Academic journal article Journal of Marital and Family Therapy

Nonviolent Resistance: A Treatment for Parents of Children with Acute Behavior Problems

Academic journal article Journal of Marital and Family Therapy

Nonviolent Resistance: A Treatment for Parents of Children with Acute Behavior Problems

Article excerpt

Nonviolent resistance (NVR) is a new training model aimed at helping parents deal effectively with their helplessness, isolation, and escalatory interactions with their children. The purpose of this study is to evaluate training in NVR with the parents of children with acute behavior problems. Seventy-three parents (41 families) were randomly assigned to a treatment group and wait-list control group. Measures were taken at pretreatment, posttreatment, and a 1-month follow-up. In comparison with the wait-list group, parents who received training in NVR showed a decrease in parental helplessness and escalatory behaviors, and an increase in perceived social support. The children's negative behaviors as assessed by the parents also decreased significantly.

The treatment of children with aggressive or other acute behavioral problems' is often conducted through the parents (Kotchick, Shaffer, Dorsey, & Forehand, 2004). Programs of parent training have been inspired by a variety of therapeutic approaches (Cavell, 2000; Forehand & McMahon, 1981; Henggeler & Borduin, 1990; Henggeler, Schoenwald, Borduin, Rowland, & Cunninggham, 1998; Patterson, 1976; Price, 1996; Sells, 1998; Webster-Stratton & Herbert, 1994). The data on the effectiveness of parent-training programs support this parent-based strategy (Brestan & Eyberg, 1998). Yet, although parents play the major role, the programs usually remain child-focused, viewing the parents as mediators or co-therapists who are responsible for changing the child's behavior.

Over the years, however, parents are growingly being viewed as clients in their own right. Some treatments now present themselves as "parent-therapies" (Cavell, 2000). In this view, improvements in the reactions, self-esteem, perceived support, and well-being of the parents should be viewed as goals in themselves. Parental variables should accordingly be no less important than child variables in estimating treatment success. After all, parental suffering is no less real and deserves relief no less than child suffering. Moreover, improvements in parental feelings would most probably benefit the child, particularly if achieved through an increase in parental presence, and a diminution of the parents' impulsive reactions and escalating behaviors.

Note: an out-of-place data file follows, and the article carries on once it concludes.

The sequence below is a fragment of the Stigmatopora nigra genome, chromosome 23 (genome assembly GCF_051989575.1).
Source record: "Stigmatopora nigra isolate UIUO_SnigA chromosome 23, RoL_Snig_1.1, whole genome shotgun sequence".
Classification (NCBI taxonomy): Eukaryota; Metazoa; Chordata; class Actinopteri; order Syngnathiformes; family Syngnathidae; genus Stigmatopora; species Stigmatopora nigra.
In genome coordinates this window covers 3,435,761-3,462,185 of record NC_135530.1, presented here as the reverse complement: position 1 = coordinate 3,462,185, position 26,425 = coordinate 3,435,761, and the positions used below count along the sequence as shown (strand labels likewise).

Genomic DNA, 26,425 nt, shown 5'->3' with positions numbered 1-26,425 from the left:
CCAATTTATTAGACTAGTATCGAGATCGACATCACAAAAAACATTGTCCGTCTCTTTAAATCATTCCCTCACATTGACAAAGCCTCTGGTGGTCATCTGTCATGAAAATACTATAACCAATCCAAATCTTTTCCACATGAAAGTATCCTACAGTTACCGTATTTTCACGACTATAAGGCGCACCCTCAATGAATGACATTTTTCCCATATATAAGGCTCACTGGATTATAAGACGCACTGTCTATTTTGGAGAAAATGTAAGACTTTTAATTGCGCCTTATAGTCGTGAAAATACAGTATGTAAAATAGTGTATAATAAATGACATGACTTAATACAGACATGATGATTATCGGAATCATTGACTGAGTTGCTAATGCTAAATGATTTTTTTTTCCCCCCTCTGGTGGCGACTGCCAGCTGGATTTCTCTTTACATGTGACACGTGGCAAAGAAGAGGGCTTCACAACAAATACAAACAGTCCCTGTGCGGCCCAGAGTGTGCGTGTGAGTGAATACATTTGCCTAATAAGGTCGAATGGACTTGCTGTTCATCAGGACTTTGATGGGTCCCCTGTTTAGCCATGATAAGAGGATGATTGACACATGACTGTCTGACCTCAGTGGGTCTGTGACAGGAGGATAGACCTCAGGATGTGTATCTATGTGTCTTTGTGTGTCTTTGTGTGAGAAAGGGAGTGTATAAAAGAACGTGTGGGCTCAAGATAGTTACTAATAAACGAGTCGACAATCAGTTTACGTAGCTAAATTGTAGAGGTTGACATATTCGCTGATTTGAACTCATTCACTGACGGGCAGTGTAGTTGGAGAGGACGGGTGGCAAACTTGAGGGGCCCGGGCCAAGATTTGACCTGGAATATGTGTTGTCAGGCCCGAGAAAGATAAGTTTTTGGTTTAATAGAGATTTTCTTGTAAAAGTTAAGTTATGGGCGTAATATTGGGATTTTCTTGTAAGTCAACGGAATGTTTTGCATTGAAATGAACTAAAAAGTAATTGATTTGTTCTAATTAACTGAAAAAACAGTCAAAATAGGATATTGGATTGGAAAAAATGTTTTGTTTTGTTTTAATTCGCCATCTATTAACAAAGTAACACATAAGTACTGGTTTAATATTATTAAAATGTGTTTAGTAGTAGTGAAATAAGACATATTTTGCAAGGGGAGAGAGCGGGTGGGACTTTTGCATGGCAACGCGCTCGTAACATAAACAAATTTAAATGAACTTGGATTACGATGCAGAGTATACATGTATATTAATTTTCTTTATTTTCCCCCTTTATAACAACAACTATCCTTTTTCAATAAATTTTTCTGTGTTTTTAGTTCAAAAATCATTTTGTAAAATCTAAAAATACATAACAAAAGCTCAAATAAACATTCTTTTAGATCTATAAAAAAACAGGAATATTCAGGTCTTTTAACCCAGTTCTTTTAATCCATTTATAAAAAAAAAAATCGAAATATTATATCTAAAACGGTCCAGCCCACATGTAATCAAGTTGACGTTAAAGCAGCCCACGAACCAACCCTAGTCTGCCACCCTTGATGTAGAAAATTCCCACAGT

Nonviolent Resistance (NVR)

Nonviolent resistance was originally developed in the sociopolitical arena. Groups that were power-disadvantaged or morally opposed to the use of violence in their fight against exploitation and oppression, but who felt that dialogue and persuasion by themselves were ineffective in helping them to their goals, developed a variety of nonviolent methods for conducting their struggle. Gene Sharp (1973, 2005), the foremost authority in the history, principles, and strategies of NVR, has described the wide scope of the approach and its influence in innumerable confrontations throughout the 20th century. Until recently, these ideas have received only sporadic mention in the psychological literature (Kool, 1990; Schiff & Belson, 1988). However, recently, the NVR training program has been developed to help parents cope with child and adolescent violent and self-destructive behaviors (Alon & Omer, 2006; Omer, 2001, 2004; Omer, Irbauch, & Schlippe, 2005; Omer & Schlippe, 2002, 2004; Omer, Shor-Sapir, & Weinblatt, 2006). Originally developed in Israel, this approach is presently being applied in many treatment centers in Germany, England, Switzerland, and Holland. This is the first controlled study of parental training in NVR.

Parental Helplessness and Escalation Processes

The theoretical rationale for using NVR with the parents of children with acute behavior problems has to do with parental helplessness. The parents of children with severe behavioral problems often view themselves as having less power than the child (Bugental & Lewis, 1998), believe that nothing can work, and feel defeated in advance when it comes to demands or confrontations (Webster-Stratton & Herbert, 1994). …

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